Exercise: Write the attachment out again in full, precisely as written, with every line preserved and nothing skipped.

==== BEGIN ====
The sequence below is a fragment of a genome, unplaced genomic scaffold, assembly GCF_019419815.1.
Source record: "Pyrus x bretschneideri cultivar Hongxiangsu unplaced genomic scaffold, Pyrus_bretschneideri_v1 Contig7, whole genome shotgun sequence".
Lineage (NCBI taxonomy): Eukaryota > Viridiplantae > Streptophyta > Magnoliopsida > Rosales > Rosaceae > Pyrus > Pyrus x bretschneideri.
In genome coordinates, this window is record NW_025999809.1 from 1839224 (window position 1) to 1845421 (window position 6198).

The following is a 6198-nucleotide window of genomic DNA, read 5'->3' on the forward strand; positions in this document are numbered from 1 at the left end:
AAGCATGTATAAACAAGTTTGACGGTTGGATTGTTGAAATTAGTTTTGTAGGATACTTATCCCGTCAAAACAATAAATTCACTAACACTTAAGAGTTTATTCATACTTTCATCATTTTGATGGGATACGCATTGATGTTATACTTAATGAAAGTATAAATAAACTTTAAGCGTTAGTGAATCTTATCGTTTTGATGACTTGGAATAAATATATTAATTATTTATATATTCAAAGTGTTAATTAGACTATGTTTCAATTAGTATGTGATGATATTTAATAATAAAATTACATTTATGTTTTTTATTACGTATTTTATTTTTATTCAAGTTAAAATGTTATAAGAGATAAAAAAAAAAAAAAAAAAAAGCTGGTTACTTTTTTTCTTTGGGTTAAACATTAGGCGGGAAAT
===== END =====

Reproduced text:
The sequence below is a fragment of a genome, unplaced genomic scaffold, assembly GCF_019419815.1.
Source record: "Pyrus x bretschneideri cultivar Hongxiangsu unplaced genomic scaffold, Pyrus_bretschneideri_v1 Contig7, whole genome shotgun sequence".
Lineage (NCBI taxonomy): Eukaryota > Viridiplantae > Streptophyta > Magnoliopsida > Rosales > Rosaceae > Pyrus > Pyrus x bretschneideri.
In genome coordinates, this window is record NW_025999809.1 from 1839224 (window position 1) to 1845421 (window position 6198).

The following is a 6198-nucleotide window of genomic DNA, read 5'->3' on the forward strand; positions in this document are numbered from 1 at the left end:
AAGCATGTATAAACAAGTTTGACGGTTGGATTGTTGAAATTAGTTTTGTAGGATACTTATCCCGTCAAAACAATAAATTCACTAACACTTAAGAGTTTATTCATACTTTCATCATTTTGATGGGATACGCATTGATGTTATACTTAATGAAAGTATAAATAAACTTTAAGCGTTAGTGAATCTTATCGTTTTGATGACTTGGAATAAATATATTAATTATTTATATATTCAAAGTGTTAATTAGACTATGTTTCAATTAGTATGTGATGATATTTAATAATAAAATTACATTTATGTTTTTTATTACGTATTTTATTTTTATTCAAGTTAAAATGTTATAAGAGATAAAAAAAAAAAAAAAAAAAAGCTGGTTACTTTTTTTCTTTGGGTTAAACATTAGGCGGGAAAT